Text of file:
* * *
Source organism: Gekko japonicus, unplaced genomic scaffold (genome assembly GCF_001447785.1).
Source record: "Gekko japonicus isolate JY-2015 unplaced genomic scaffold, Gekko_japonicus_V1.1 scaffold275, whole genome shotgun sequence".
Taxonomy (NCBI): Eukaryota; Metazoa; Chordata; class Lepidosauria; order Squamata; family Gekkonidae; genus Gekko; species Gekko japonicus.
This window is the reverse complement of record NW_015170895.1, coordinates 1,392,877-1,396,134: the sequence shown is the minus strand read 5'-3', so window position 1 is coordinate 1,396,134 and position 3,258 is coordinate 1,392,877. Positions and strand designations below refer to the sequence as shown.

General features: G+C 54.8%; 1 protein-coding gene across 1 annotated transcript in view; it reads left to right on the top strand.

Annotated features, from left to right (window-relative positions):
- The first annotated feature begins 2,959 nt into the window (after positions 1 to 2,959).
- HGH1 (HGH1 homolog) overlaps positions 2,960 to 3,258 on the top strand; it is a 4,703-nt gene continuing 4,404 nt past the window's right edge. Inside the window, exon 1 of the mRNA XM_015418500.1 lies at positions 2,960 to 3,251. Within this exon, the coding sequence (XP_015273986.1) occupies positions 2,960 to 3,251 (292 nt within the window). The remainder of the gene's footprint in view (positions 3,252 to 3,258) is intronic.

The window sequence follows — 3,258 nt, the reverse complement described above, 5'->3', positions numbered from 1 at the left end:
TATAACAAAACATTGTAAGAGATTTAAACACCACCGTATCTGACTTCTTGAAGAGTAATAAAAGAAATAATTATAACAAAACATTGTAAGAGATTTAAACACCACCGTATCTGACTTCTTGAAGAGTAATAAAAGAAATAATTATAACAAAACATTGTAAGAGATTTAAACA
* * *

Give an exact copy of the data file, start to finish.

Source organism: Gekko japonicus, unplaced genomic scaffold (genome assembly GCF_001447785.1).
Source record: "Gekko japonicus isolate JY-2015 unplaced genomic scaffold, Gekko_japonicus_V1.1 scaffold275, whole genome shotgun sequence".
Taxonomy (NCBI): Eukaryota; Metazoa; Chordata; class Lepidosauria; order Squamata; family Gekkonidae; genus Gekko; species Gekko japonicus.
This window is the reverse complement of record NW_015170895.1, coordinates 1,392,877-1,396,134: the sequence shown is the minus strand read 5'-3', so window position 1 is coordinate 1,396,134 and position 3,258 is coordinate 1,392,877. Positions and strand designations below refer to the sequence as shown.

General features: G+C 54.8%; 1 protein-coding gene across 1 annotated transcript in view; it reads left to right on the top strand.

Annotated features, from left to right (window-relative positions):
- The first annotated feature begins 2,959 nt into the window (after positions 1 to 2,959).
- HGH1 (HGH1 homolog) overlaps positions 2,960 to 3,258 on the top strand; it is a 4,703-nt gene continuing 4,404 nt past the window's right edge. Inside the window, exon 1 of the mRNA XM_015418500.1 lies at positions 2,960 to 3,251. Within this exon, the coding sequence (XP_015273986.1) occupies positions 2,960 to 3,251 (292 nt within the window). The remainder of the gene's footprint in view (positions 3,252 to 3,258) is intronic.

The window sequence follows — 3,258 nt, the reverse complement described above, 5'->3', positions numbered from 1 at the left end:
TATAACAAAACATTGTAAGAGATTTAAACACCACCGTATCTGACTTCTTGAAGAGTAATAAAAGAAATAATTATAACAAAACATTGTAAGAGATTTAAACACCACCGTATCTGACTTCTTGAAGAGTAATAAAAGAAATAATTATAACAAAACATTGTAAGAGATTTAAACA